The planning process began in spring 2020, and the building was completed already in the autumn of 2021, just over a year later. How did the speed affect the design?
Many of Avanto’s projects have gone on forever. Here, it was satisfying to see the fruits of one’s own labour so quickly. It made things easier that there was a lot of repetition in the design. When the idea for the facade had been developed, the same was repeated around the entire hall. Likewise, the same principle has been repeated in the wood and glass wall in the entrance lobby. There are also not very many different types of spaces in the building.
The tight schedule, however, meant that the facade could not be customised. We have used concrete relief before for the facades of the Kyrö Distillery’s whiskey barrel storage, where the concrete shuttering was made from the planks of an old barn. We were also exploring similar possibilities here, for example processing shingle and shake surfaces for concrete shuttering. However, we found a ready-made form liner that suited the schedule and the forest theme.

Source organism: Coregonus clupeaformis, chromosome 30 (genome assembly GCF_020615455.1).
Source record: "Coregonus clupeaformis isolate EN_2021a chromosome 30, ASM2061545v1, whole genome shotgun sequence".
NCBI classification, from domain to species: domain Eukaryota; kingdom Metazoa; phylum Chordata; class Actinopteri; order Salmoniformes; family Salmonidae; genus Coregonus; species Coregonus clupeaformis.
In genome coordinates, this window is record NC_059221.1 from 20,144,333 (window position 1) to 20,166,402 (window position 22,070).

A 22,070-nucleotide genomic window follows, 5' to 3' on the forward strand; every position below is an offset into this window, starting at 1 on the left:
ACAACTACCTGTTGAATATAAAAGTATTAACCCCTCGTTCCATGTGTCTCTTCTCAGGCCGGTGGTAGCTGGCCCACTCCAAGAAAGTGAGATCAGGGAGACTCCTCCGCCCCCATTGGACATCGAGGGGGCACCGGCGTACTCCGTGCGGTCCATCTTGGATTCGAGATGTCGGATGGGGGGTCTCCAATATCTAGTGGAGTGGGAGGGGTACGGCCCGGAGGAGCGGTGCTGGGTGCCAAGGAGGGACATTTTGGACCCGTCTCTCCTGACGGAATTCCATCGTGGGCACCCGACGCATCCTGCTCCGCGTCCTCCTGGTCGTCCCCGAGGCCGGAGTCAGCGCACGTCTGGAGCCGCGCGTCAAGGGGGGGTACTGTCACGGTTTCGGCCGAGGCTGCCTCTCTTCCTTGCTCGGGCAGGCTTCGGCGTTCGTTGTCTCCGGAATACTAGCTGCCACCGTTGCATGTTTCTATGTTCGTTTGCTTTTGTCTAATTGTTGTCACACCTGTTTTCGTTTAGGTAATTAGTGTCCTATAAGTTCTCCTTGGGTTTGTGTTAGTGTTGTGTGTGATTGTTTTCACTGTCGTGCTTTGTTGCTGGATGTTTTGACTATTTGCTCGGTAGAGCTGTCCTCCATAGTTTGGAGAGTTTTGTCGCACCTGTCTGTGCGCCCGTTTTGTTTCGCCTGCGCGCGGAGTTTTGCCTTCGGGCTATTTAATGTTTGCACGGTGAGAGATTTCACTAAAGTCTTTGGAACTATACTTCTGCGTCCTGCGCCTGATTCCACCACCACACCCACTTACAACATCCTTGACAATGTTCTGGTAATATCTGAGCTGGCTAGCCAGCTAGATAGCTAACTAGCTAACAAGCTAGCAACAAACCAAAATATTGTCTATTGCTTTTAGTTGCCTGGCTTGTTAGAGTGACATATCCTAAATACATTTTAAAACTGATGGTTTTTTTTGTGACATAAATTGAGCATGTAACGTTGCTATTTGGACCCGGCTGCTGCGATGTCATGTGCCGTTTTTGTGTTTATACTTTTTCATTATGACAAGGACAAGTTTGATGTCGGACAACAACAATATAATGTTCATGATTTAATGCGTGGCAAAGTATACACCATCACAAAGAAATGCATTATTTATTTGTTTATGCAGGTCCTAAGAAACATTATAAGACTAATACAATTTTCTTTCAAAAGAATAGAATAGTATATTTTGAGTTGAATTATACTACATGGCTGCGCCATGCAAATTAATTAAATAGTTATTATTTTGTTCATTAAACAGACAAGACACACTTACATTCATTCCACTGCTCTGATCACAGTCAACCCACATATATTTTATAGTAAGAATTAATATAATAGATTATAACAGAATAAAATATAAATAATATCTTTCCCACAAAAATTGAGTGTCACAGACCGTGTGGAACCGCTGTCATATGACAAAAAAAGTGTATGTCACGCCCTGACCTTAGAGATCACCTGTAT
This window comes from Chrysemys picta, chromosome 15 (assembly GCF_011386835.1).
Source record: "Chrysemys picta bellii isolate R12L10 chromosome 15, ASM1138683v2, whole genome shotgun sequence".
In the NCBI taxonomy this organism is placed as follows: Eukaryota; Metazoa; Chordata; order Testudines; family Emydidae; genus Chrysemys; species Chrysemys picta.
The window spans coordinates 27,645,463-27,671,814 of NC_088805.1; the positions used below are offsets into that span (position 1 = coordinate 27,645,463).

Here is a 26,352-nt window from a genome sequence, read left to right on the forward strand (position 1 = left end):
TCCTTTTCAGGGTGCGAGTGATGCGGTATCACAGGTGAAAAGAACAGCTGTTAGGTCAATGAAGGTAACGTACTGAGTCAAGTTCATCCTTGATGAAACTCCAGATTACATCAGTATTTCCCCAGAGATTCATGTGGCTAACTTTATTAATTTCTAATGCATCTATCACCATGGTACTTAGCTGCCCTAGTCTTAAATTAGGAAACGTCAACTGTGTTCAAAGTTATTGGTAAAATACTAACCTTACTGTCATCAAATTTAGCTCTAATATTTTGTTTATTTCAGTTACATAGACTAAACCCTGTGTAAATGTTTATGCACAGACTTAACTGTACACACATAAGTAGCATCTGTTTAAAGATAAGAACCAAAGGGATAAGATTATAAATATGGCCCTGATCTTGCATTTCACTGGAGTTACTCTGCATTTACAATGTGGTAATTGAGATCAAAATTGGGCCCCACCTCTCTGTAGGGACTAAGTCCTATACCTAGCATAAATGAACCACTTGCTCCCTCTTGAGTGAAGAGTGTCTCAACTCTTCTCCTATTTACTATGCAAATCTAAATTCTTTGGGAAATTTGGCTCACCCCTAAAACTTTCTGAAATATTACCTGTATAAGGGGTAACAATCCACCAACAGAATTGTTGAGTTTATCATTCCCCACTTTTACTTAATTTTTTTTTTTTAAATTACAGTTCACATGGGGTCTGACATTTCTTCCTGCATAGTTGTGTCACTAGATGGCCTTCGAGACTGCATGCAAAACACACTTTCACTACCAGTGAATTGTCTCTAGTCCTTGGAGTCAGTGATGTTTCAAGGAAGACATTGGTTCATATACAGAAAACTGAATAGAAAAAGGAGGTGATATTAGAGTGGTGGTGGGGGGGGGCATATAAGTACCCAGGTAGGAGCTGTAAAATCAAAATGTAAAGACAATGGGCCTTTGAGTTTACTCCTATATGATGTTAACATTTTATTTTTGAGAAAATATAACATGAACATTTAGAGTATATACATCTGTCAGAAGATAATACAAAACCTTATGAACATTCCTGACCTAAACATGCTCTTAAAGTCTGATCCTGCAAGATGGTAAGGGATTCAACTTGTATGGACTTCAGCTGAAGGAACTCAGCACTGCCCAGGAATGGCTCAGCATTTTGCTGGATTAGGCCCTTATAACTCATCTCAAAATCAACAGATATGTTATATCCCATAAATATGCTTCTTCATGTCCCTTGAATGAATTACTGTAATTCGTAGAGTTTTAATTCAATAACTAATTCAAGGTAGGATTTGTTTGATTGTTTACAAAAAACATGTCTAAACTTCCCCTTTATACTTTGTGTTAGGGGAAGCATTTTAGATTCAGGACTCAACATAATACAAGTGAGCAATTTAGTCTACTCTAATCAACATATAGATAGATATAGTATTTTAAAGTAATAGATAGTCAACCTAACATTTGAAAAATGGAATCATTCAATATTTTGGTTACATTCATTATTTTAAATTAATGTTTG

Architects often emphasise how they design buildings for people, but the logistics warehouse must also work for trucks and robots. What is it that is so particularly interesting when designing such a building, SUSANNA RANTANEN of Arkkitehtiruutu?
Making the operations efficient is key, which means that in this case the purchase orders must be dealt with quickly. The automated warehouse takes up one sixth of the warehouse space. It is a grid where little robots drive back and forth at terrifying speeds, picking up small items. Ultimately, it’s all about spatial planning and placing the building on its plot. For example, it was important here that trucks and passenger traffic are separated.
The logistics centre has achieved the second highest benchmark, Excellent, in the Breeam ratings system. What makes the building sustainable?
Sustainable development determined the design and material choices right from the outset, starting with the protection of the existing vegetation. The building gets its energy from geothermal heat and solar panels on the roof. A concrete facade has a long lifecycle. It is also possible to modify the building: the pillar-beam frame is flexible, and only light-weight partition walls have been used in the offices. ↙